Elevation: 2,523 ft
GPS: 45.82, -115.853 Google Map · Climbing Area Map
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Shared By: kurthicks on Mar 16, 2013
Admins: Mike Engle
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A collection of largely south facing granite slab climbs along the remote, and incredibly scenic South Fork of the Clearwater River.

Climbing History
The history of climbing along the South Fork is difficult to accurately assemble. The area has long been used by college students attending Washington State University and the University of Idaho. Upon leaving the area, they have taken their route information with them, leading to a lack of information about first ascents.

The area was definitely explored as early as the 1960’s, but likely even earlier. The Rolling Stone Wall was probably first climbed in the 60’s since pitons were found in and below the orange overhang; this route is currently known as Brown Sugar. Judging from their spacing, it is probable that some of the wall was climbed with aid. The 60’s and 70’s brought climbers training for greater venues like Yosemite and the Cascades, where many went on to establish or do early repeats of now classic routes. During this era major features were attempted or climbed for the first time.

The area then underwent intense route development in the late 1980’s by members of the Washington State University Alpine Club. Russ Johnson, Rick Gustavson, and John Crock all established classic lines during that period. Espousing a traditional, bolt-while-leading style, these routes still get the heart pumping twenty years later.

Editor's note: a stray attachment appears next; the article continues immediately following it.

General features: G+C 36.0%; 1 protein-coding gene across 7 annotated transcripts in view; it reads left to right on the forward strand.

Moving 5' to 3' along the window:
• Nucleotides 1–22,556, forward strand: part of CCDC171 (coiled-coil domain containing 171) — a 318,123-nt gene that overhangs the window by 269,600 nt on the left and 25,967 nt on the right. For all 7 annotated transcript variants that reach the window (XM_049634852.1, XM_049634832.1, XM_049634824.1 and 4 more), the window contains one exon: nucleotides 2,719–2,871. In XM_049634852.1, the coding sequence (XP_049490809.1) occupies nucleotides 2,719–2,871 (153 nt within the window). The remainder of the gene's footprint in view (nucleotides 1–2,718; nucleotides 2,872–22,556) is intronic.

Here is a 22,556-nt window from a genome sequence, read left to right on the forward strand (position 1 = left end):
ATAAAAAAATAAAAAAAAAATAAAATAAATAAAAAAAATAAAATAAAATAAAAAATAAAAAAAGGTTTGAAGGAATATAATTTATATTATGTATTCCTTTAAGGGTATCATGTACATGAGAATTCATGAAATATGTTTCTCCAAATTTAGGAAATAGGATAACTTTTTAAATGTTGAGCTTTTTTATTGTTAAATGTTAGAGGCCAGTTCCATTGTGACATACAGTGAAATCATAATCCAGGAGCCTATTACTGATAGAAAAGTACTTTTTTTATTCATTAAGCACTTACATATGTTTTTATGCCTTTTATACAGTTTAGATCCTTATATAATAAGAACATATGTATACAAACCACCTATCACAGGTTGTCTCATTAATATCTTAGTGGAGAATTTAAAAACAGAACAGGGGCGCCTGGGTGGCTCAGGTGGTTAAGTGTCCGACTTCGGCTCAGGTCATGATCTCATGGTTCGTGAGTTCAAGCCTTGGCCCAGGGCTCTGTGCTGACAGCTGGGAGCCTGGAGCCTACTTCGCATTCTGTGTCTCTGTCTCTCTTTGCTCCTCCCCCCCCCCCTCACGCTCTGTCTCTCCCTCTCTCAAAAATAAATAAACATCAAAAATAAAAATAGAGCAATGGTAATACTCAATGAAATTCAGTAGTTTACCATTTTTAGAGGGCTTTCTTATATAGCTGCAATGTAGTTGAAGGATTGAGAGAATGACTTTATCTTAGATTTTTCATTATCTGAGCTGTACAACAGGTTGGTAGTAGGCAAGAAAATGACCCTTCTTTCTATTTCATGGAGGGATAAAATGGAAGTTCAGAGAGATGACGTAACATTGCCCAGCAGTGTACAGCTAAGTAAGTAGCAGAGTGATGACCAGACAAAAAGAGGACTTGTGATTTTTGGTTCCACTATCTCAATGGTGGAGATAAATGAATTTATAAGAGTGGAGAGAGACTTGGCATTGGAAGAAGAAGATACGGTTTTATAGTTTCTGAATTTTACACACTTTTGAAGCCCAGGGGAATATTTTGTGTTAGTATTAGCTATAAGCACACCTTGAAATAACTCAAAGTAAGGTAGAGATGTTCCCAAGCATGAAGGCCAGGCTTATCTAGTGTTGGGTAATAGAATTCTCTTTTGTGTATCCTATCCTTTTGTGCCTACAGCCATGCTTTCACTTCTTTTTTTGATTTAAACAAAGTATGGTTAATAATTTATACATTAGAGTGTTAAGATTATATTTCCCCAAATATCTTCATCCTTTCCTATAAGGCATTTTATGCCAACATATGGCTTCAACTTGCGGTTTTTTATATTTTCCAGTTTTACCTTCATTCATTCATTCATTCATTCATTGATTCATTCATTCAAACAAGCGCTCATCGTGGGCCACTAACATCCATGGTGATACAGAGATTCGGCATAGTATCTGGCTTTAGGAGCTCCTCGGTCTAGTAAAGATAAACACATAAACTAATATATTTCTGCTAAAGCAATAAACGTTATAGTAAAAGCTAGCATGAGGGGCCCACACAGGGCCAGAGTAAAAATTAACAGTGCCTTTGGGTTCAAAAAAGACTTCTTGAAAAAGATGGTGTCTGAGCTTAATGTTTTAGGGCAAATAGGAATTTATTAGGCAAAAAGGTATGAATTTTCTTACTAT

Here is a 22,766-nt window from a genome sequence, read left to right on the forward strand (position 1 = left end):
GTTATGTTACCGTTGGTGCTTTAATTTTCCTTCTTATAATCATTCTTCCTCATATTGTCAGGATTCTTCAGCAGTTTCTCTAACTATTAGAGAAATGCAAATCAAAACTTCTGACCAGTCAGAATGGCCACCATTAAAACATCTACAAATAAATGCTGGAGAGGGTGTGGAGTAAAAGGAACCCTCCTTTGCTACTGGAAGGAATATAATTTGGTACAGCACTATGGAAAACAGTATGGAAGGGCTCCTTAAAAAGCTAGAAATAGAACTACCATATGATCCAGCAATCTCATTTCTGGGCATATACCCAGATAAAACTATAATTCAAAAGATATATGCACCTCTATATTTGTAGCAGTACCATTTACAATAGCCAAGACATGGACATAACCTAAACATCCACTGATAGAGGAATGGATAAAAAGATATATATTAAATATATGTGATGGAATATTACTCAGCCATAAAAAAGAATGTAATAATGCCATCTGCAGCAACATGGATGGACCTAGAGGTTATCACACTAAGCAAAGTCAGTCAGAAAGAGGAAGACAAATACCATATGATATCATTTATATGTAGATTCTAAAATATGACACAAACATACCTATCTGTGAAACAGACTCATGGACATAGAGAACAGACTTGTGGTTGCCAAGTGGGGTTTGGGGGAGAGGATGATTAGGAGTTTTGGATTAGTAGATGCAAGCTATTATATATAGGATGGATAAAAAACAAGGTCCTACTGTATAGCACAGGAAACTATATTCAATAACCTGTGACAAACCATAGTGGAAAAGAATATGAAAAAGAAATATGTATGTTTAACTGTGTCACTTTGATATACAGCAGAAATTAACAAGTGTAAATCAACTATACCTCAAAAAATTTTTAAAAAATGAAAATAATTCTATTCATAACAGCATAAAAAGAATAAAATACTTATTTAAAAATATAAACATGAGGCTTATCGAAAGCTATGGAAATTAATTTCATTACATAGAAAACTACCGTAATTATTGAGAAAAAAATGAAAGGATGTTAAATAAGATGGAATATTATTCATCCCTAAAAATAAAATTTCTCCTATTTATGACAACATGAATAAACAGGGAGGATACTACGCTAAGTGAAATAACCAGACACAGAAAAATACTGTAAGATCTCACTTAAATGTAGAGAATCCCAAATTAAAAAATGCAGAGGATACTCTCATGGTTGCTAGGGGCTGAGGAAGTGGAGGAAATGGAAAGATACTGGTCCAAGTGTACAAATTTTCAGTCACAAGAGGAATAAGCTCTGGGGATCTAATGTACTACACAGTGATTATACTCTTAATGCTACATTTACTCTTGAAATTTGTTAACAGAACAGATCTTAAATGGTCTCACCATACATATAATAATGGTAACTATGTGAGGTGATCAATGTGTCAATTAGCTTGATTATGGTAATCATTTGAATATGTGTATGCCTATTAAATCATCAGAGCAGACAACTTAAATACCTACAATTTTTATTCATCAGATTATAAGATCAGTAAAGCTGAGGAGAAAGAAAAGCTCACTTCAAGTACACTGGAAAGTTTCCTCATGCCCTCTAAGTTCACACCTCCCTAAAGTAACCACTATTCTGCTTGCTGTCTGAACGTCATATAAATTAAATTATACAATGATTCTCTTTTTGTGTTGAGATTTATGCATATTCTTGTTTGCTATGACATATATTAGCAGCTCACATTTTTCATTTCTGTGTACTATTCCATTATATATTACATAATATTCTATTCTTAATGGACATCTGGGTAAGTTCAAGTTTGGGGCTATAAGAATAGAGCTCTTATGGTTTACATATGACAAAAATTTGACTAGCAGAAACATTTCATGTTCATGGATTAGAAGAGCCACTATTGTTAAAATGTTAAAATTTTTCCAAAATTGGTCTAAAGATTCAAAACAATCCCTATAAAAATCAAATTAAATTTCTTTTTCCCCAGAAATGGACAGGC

More recently, new routes have been established near the road at the Roadside Slabs and on the Golden Wall.

The rock in the South Fork of the Clearwater River valley consists of Cretaceous Period granite of the Idaho batholith. This intrusion covers much of central Idaho. It typically offers large sweeps of thinly featured slabs, but relatively few cracks. Most pitches are less than vertical, have very solid rock, and end on good belay ledges.

Recommended Equipment
Most climbs along the South Fork can be protected with a standard free climbing rack with protection including nuts and cams to 3”. Bolted routes rarely have more than 8 bolts per pitch, but bringing ten slings is recommended just in case. Most pitches wander and extendable slings are helpful in reducing rope drag. If a route requires additional specific gear it will be listed for that route. A wire brush can be a useful tool if venturing onto unclimbed or infrequently done slabs since they do overgrow with lichen over time. As always, it is a good idea to bring enough cord or webbing to replace faded rappel slings before you descend.

Most of the developed climbing along the South Fork of the Clearwater River faces south with a base elevation of approximately 2500’. The main climbing seasons are spring (although the cracks and summit often seep with water) and fall (September & October are best). Summer can be too hot, but climbing in the morning and later in the evening make the summer months manageable.

During the winter the rock is typically wet and snow covered, precluding most climbing. There are, however, reports of ice routes being completed in the area, notably two routes across the river from the Road Warrior area and a WI2 route about 200 meters upstream from Head Trip. There is certainly more potential in this valley for ice climbs.